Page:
Presented by Zebra Technologies
As support for Windows CE and Windows Mobile is slowly phased out, agencies are looking for alternatives. In a recent interview, Harold Reeves, Senior Technology Implementation Specialist at Zebra Technologies, spoke about why agencies should look at migrating to enterprise-grade Android.
From smartphones to laptops, when looking at the current state of mobile technologies within the federal landscape, there’s no doubt that a diverse set of devices are at play. A common thread across all mobile technologies, however, is that at the core of all these devices is a unified operating system powering day-to-day operations.
Since the late 1990’s government agencies have come to depend upon Windows CE and Windows Mobile to provide this operating system and power their day-to-day operations. However, as support for these systems comes to an end, agencies are on the hunt for suitable alternatives. One alternative that IT departments shouldn’t overlook is Android. Enterprise-grade Android offers agencies the security and flexibility needed to deliver on their mission, regardless of where their work may occur.
Since the last time agencies were “in the market for devices,” product offerings have changed drastically, says Harold Reeves, Senior Technology Implementation Specialist at Zebra Technologies, an enterprise-grade technology manufacturer.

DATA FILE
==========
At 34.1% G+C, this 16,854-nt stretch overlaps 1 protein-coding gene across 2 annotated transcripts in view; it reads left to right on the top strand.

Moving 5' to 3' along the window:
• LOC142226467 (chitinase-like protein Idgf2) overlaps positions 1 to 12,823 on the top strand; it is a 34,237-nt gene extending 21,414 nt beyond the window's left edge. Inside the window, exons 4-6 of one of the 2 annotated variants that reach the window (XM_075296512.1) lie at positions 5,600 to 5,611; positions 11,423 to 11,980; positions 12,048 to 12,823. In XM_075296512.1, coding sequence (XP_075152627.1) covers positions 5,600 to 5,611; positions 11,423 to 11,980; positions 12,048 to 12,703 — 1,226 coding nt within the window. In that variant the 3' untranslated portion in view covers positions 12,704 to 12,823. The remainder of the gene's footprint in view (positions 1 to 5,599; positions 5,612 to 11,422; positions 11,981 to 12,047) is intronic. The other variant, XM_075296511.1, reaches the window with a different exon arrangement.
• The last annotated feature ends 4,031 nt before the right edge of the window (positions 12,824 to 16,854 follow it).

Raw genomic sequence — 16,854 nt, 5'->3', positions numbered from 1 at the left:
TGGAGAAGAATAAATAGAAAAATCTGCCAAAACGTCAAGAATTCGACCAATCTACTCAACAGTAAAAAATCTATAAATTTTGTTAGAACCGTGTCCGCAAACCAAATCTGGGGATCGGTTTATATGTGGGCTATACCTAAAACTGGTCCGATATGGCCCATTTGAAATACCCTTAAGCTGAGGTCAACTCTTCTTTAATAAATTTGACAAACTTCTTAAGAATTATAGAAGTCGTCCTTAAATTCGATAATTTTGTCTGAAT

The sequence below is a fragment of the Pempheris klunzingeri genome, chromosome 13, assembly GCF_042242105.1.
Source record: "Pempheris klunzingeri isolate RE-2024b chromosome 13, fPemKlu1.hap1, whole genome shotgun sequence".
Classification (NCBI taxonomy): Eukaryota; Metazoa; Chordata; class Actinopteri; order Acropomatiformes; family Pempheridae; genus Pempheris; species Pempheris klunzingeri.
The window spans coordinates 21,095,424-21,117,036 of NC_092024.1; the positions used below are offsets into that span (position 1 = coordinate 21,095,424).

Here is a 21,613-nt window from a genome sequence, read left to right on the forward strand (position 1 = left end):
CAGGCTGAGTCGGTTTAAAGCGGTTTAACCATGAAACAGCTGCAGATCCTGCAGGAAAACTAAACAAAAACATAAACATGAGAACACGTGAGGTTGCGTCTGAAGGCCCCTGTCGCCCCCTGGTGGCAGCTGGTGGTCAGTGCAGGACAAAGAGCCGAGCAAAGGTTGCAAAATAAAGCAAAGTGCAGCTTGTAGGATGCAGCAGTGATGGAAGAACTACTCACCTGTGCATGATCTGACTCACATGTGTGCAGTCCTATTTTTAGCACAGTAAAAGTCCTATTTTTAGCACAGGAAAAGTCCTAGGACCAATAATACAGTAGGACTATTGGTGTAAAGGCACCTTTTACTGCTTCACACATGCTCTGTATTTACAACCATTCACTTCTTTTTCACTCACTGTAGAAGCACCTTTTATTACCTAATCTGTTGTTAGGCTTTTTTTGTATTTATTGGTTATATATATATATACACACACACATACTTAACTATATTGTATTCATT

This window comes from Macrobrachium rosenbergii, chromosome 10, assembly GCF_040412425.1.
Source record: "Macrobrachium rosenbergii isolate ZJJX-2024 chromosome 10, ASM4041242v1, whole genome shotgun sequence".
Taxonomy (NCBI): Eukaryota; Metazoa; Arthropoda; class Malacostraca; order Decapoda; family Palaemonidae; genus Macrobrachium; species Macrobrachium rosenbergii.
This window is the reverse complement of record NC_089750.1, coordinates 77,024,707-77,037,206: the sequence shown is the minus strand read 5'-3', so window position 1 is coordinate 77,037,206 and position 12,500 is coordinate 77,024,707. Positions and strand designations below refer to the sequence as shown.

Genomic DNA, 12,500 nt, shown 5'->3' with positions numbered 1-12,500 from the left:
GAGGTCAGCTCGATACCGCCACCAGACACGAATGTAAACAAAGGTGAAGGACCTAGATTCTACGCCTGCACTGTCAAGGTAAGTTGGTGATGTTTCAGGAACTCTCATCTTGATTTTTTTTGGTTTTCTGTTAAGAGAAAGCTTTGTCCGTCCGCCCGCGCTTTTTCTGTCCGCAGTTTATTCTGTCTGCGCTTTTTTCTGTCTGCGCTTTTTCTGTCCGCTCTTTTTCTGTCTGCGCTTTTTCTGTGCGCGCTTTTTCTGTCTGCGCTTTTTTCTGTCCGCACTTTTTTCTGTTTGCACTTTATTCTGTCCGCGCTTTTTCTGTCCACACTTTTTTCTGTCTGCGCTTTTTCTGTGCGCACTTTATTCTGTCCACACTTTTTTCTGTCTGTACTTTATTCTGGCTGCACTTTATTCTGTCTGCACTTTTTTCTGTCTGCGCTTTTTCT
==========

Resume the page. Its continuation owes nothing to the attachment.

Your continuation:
“When you look at the landscape that’s out there, agencies have the ability to choose an operating system that is ready for active service today,” Reeves explained.
When selecting an operating system (OS), many view them from a consumer-based standpoint. And although this isn’t wrong by any means, Reeves highlights that for business-critical operations, agencies should be setting aside their biases and instead be looking to how the OS can best address business needs. For example, agencies may need devices that are managed remotely, data wiped between users or offer common encryption keys, all of which are services that go above and beyond the typical consumer demand.
“There are scenarios like data management and encryption where you need a partner that brings an overall device management strategy to the thought process ... and so a hardened OS that’s been upgraded into an enterprise-grade solution will allow you to bring the tools you need together,” Reeves said.
The Benefits of Enterprise-grade Android
In addition to providing agencies with a device management strategy, enterprise-grade Android devices offer organizations a medley of other benefits, ranging from encrypted security to extended device support timelines.
IT modernization in government operations is becoming more and more important from a security standpoint. Without support planned for Windows CE and Windows Mobile moving forward, devices running this outdated software could present a security risk.
“Given the current landscape of increasing IT breeches, cybersecurity should be a top consideration when evaluating devices, software and vendors. Government agencies should select IT systems that meet today’s security standards and as new threats evolve, only consider solutions from a vendor with a commitment to supporting security on an on-going basis,” Reeves said.
Mobile devices with an enterprise-grade Android operating system may offer specific features and services crucial to protecting government data and network access. These features may include a home screen that allows IT managers to specify apps only specific users can access, the ability to disable device features, automatically launch apps, and remotely stage and configure small to large batches of devices. They may offer the ability to monitor the security status of mobile devices in real-time and offer easy access to fleetwide management and data metrics.